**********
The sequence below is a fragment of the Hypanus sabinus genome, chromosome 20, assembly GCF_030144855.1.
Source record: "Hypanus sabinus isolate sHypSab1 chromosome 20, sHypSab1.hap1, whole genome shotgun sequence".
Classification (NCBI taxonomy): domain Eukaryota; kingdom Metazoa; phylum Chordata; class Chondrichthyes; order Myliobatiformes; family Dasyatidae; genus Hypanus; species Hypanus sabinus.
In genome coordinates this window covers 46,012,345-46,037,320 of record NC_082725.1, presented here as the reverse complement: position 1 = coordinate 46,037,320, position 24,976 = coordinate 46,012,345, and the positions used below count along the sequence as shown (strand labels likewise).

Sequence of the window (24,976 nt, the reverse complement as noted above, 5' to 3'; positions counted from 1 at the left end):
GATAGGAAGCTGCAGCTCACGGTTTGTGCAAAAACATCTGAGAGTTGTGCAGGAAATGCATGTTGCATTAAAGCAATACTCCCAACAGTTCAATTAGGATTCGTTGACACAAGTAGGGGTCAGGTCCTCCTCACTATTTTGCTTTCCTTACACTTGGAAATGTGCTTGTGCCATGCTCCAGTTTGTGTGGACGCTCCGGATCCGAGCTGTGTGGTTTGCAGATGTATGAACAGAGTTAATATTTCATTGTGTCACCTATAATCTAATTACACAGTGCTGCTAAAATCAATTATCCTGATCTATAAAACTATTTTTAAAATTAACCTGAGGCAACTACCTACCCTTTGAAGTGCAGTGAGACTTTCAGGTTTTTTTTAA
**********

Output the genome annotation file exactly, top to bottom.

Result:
The sequence below is a fragment of the Hypanus sabinus genome, chromosome 20, assembly GCF_030144855.1.
Source record: "Hypanus sabinus isolate sHypSab1 chromosome 20, sHypSab1.hap1, whole genome shotgun sequence".
Classification (NCBI taxonomy): domain Eukaryota; kingdom Metazoa; phylum Chordata; class Chondrichthyes; order Myliobatiformes; family Dasyatidae; genus Hypanus; species Hypanus sabinus.
In genome coordinates this window covers 46,012,345-46,037,320 of record NC_082725.1, presented here as the reverse complement: position 1 = coordinate 46,037,320, position 24,976 = coordinate 46,012,345, and the positions used below count along the sequence as shown (strand labels likewise).

Sequence of the window (24,976 nt, the reverse complement as noted above, 5' to 3'; positions counted from 1 at the left end):
GATAGGAAGCTGCAGCTCACGGTTTGTGCAAAAACATCTGAGAGTTGTGCAGGAAATGCATGTTGCATTAAAGCAATACTCCCAACAGTTCAATTAGGATTCGTTGACACAAGTAGGGGTCAGGTCCTCCTCACTATTTTGCTTTCCTTACACTTGGAAATGTGCTTGTGCCATGCTCCAGTTTGTGTGGACGCTCCGGATCCGAGCTGTGTGGTTTGCAGATGTATGAACAGAGTTAATATTTCATTGTGTCACCTATAATCTAATTACACAGTGCTGCTAAAATCAATTATCCTGATCTATAAAACTATTTTTAAAATTAACCTGAGGCAACTACCTACCCTTTGAAGTGCAGTGAGACTTTCAGGTTTTTTTTAA